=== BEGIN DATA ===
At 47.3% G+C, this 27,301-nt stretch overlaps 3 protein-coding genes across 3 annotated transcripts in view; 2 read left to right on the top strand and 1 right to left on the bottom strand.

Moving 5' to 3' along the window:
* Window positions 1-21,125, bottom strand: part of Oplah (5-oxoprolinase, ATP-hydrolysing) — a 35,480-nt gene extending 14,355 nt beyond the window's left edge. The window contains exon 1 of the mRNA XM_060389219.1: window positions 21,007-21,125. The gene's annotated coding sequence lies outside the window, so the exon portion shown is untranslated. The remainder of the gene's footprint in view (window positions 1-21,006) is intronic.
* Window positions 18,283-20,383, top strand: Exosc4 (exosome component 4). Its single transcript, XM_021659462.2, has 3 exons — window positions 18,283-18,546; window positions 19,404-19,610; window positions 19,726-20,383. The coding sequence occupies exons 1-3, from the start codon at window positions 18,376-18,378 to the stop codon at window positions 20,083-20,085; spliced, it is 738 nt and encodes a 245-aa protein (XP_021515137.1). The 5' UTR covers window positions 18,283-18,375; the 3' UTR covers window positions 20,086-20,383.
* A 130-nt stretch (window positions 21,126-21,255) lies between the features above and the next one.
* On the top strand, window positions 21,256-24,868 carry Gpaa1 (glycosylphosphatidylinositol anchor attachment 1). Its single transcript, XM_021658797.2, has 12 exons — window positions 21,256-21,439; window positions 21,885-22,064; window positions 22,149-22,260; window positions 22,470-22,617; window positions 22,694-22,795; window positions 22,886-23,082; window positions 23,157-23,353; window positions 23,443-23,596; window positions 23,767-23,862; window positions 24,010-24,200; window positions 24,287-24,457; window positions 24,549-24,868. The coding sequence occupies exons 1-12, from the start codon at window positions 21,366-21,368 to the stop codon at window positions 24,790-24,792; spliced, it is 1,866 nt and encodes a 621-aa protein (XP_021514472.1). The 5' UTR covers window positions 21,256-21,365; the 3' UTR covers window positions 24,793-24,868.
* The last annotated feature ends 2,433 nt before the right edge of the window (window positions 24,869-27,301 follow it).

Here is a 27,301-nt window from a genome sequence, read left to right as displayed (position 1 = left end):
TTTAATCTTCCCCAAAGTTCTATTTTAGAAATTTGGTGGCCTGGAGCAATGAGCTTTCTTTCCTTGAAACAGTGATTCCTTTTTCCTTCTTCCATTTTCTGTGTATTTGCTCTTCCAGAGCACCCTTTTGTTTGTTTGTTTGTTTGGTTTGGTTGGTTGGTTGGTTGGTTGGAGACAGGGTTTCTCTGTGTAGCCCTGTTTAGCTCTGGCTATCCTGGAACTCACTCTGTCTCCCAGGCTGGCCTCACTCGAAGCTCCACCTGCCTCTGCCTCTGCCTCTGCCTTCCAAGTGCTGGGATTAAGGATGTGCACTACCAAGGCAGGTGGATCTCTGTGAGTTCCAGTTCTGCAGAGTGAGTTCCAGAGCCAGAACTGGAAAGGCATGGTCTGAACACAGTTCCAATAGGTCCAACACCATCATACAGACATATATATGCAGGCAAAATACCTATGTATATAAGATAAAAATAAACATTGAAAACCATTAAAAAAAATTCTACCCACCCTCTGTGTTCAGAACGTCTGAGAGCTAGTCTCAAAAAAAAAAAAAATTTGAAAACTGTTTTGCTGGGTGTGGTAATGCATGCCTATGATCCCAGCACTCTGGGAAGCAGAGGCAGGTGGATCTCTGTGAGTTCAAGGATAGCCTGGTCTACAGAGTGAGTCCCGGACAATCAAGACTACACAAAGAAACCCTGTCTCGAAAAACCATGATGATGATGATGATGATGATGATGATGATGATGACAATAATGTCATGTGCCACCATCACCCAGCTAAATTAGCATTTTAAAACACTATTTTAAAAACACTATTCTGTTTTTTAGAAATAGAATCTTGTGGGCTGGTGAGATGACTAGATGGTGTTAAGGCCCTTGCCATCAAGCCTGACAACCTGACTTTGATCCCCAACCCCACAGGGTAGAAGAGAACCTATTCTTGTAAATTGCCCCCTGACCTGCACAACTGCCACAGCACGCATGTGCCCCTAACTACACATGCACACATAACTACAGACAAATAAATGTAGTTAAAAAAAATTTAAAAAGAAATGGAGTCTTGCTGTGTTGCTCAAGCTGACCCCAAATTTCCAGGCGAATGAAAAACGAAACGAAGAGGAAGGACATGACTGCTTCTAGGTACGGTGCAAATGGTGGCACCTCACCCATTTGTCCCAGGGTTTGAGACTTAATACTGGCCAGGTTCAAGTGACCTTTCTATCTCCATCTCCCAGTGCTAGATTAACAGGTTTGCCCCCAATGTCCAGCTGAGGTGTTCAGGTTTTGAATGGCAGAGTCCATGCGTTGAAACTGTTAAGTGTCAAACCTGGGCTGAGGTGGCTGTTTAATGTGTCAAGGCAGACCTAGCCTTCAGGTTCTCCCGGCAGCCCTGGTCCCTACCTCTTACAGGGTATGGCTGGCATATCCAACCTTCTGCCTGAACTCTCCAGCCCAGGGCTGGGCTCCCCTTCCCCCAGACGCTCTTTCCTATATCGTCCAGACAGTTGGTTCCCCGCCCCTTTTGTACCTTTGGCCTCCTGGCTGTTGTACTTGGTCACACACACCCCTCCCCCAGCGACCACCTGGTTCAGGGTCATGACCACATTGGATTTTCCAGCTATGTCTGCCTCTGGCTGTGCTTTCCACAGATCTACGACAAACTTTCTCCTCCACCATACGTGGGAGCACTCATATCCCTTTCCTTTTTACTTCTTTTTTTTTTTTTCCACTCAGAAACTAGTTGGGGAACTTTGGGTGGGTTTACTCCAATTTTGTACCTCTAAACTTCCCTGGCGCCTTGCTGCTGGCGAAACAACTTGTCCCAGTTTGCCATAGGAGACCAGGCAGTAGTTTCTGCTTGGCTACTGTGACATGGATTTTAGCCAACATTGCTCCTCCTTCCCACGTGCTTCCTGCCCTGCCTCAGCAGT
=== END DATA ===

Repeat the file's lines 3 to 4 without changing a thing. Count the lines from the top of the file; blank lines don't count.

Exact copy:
* Window positions 1-21,125, bottom strand: part of Oplah (5-oxoprolinase, ATP-hydrolysing) — a 35,480-nt gene extending 14,355 nt beyond the window's left edge. The window contains exon 1 of the mRNA XM_060389219.1: window positions 21,007-21,125. The gene's annotated coding sequence lies outside the window, so the exon portion shown is untranslated. The remainder of the gene's footprint in view (window positions 1-21,006) is intronic.
* Window positions 18,283-20,383, top strand: Exosc4 (exosome component 4). Its single transcript, XM_021659462.2, has 3 exons — window positions 18,283-18,546; window positions 19,404-19,610; window positions 19,726-20,383. The coding sequence occupies exons 1-3, from the start codon at window positions 18,376-18,378 to the stop codon at window positions 20,083-20,085; spliced, it is 738 nt and encodes a 245-aa protein (XP_021515137.1). The 5' UTR covers window positions 18,283-18,375; the 3' UTR covers window positions 20,086-20,383.